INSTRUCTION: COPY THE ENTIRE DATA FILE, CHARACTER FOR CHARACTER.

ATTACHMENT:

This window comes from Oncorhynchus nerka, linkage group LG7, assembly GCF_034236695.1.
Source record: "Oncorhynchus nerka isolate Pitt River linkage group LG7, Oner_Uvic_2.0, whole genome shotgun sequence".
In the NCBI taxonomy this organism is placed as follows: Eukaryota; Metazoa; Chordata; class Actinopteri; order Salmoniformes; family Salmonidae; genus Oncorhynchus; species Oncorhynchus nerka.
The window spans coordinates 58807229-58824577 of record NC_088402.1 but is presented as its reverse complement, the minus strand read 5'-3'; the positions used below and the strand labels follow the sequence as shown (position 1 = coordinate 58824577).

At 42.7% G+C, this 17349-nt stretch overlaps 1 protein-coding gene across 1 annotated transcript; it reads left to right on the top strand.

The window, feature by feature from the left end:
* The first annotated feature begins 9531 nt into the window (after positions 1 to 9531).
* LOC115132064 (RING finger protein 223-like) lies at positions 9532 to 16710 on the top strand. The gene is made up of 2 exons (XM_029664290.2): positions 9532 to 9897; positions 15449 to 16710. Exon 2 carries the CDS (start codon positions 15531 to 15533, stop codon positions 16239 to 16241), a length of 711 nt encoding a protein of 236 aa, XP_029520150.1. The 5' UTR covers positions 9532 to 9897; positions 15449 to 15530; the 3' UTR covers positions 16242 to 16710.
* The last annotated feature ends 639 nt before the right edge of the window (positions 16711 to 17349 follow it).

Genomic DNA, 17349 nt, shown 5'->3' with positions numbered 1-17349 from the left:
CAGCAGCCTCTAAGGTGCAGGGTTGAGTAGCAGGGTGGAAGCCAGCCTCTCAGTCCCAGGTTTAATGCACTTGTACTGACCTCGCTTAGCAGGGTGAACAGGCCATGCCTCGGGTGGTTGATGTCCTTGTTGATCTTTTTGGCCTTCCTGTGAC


This window comes from Oncorhynchus nerka, linkage group LG7, assembly GCF_034236695.1.
Source record: "Oncorhynchus nerka isolate Pitt River linkage group LG7, Oner_Uvic_2.0, whole genome shotgun sequence".
In the NCBI taxonomy this organism is placed as follows: Eukaryota; Metazoa; Chordata; class Actinopteri; order Salmoniformes; family Salmonidae; genus Oncorhynchus; species Oncorhynchus nerka.
The window spans coordinates 58807229-58824577 of record NC_088402.1 but is presented as its reverse complement, the minus strand read 5'-3'; the positions used below and the strand labels follow the sequence as shown (position 1 = coordinate 58824577).

At 42.7% G+C, this 17349-nt stretch overlaps 1 protein-coding gene across 1 annotated transcript; it reads left to right on the top strand.

The window, feature by feature from the left end:
* The first annotated feature begins 9531 nt into the window (after positions 1 to 9531).
* LOC115132064 (RING finger protein 223-like) lies at positions 9532 to 16710 on the top strand. The gene is made up of 2 exons (XM_029664290.2): positions 9532 to 9897; positions 15449 to 16710. Exon 2 carries the CDS (start codon positions 15531 to 15533, stop codon positions 16239 to 16241), a length of 711 nt encoding a protein of 236 aa, XP_029520150.1. The 5' UTR covers positions 9532 to 9897; positions 15449 to 15530; the 3' UTR covers positions 16242 to 16710.
* The last annotated feature ends 639 nt before the right edge of the window (positions 16711 to 17349 follow it).

Genomic DNA, 17349 nt, shown 5'->3' with positions numbered 1-17349 from the left:
CAGCAGCCTCTAAGGTGCAGGGTTGAGTAGCAGGGTGGAAGCCAGCCTCTCAGTCCCAGGTTTAATGCACTTGTACTGACCTCGCTTAGCAGGGTGAACAGGCCATGCCTCGGGTGGTTGATGTCCTTGTTGATCTTTTTGGCCTTCCTGTGAC